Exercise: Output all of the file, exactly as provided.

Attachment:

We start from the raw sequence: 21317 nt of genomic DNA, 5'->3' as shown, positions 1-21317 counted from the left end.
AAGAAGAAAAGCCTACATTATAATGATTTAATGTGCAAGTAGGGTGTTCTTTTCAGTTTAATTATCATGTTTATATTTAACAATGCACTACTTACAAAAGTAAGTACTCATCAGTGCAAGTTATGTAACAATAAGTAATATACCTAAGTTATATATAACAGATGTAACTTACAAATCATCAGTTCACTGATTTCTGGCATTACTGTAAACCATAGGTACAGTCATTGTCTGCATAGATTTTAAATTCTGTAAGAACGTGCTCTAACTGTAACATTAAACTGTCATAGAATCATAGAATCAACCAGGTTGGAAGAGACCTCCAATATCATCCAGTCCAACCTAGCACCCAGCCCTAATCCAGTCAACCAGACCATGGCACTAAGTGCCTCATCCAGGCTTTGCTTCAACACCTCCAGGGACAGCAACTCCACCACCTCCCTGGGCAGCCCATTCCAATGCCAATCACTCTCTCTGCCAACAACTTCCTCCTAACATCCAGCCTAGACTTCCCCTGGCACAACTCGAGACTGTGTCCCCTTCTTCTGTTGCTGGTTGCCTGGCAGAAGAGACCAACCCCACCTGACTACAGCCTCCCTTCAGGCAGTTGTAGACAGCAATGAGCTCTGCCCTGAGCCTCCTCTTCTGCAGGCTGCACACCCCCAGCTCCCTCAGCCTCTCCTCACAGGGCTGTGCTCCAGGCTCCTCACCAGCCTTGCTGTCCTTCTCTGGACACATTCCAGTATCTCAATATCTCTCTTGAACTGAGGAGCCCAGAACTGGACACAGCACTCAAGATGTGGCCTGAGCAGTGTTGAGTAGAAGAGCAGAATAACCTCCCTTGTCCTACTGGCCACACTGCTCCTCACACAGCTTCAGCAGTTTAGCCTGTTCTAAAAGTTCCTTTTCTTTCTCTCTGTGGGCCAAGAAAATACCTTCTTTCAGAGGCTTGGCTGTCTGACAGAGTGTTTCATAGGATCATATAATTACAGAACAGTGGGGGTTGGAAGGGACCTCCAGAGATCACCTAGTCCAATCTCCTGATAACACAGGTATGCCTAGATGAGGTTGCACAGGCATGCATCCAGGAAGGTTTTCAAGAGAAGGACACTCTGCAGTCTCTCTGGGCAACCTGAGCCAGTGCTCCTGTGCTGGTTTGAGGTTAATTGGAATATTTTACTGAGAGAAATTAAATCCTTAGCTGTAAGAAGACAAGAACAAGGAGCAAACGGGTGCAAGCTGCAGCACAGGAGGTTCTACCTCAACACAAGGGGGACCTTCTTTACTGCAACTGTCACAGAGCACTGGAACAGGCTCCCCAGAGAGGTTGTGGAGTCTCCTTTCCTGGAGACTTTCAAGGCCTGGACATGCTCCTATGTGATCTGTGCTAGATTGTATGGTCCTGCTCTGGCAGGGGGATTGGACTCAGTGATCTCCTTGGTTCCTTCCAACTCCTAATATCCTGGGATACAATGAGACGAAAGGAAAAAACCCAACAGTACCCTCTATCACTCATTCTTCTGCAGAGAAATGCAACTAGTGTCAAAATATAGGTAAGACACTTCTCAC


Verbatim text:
We start from the raw sequence: 21317 nt of genomic DNA, 5'->3' as shown, positions 1-21317 counted from the left end.
AAGAAGAAAAGCCTACATTATAATGATTTAATGTGCAAGTAGGGTGTTCTTTTCAGTTTAATTATCATGTTTATATTTAACAATGCACTACTTACAAAAGTAAGTACTCATCAGTGCAAGTTATGTAACAATAAGTAATATACCTAAGTTATATATAACAGATGTAACTTACAAATCATCAGTTCACTGATTTCTGGCATTACTGTAAACCATAGGTACAGTCATTGTCTGCATAGATTTTAAATTCTGTAAGAACGTGCTCTAACTGTAACATTAAACTGTCATAGAATCATAGAATCAACCAGGTTGGAAGAGACCTCCAATATCATCCAGTCCAACCTAGCACCCAGCCCTAATCCAGTCAACCAGACCATGGCACTAAGTGCCTCATCCAGGCTTTGCTTCAACACCTCCAGGGACAGCAACTCCACCACCTCCCTGGGCAGCCCATTCCAATGCCAATCACTCTCTCTGCCAACAACTTCCTCCTAACATCCAGCCTAGACTTCCCCTGGCACAACTCGAGACTGTGTCCCCTTCTTCTGTTGCTGGTTGCCTGGCAGAAGAGACCAACCCCACCTGACTACAGCCTCCCTTCAGGCAGTTGTAGACAGCAATGAGCTCTGCCCTGAGCCTCCTCTTCTGCAGGCTGCACACCCCCAGCTCCCTCAGCCTCTCCTCACAGGGCTGTGCTCCAGGCTCCTCACCAGCCTTGCTGTCCTTCTCTGGACACATTCCAGTATCTCAATATCTCTCTTGAACTGAGGAGCCCAGAACTGGACACAGCACTCAAGATGTGGCCTGAGCAGTGTTGAGTAGAAGAGCAGAATAACCTCCCTTGTCCTACTGGCCACACTGCTCCTCACACAGCTTCAGCAGTTTAGCCTGTTCTAAAAGTTCCTTTTCTTTCTCTCTGTGGGCCAAGAAAATACCTTCTTTCAGAGGCTTGGCTGTCTGACAGAGTGTTTCATAGGATCATATAATTACAGAACAGTGGGGGTTGGAAGGGACCTCCAGAGATCACCTAGTCCAATCTCCTGATAACACAGGTATGCCTAGATGAGGTTGCACAGGCATGCATCCAGGAAGGTTTTCAAGAGAAGGACACTCTGCAGTCTCTCTGGGCAACCTGAGCCAGTGCTCCTGTGCTGGTTTGAGGTTAATTGGAATATTTTACTGAGAGAAATTAAATCCTTAGCTGTAAGAAGACAAGAACAAGGAGCAAACGGGTGCAAGCTGCAGCACAGGAGGTTCTACCTCAACACAAGGGGGACCTTCTTTACTGCAACTGTCACAGAGCACTGGAACAGGCTCCCCAGAGAGGTTGTGGAGTCTCCTTTCCTGGAGACTTTCAAGGCCTGGACATGCTCCTATGTGATCTGTGCTAGATTGTATGGTCCTGCTCTGGCAGGGGGATTGGACTCAGTGATCTCCTTGGTTCCTTCCAACTCCTAATATCCTGGGATACAATGAGACGAAAGGAAAAAACCCAACAGTACCCTCTATCACTCATTCTTCTGCAGAGAAATGCAACTAGTGTCAAAATATAGGTAAGACACTTCTCAC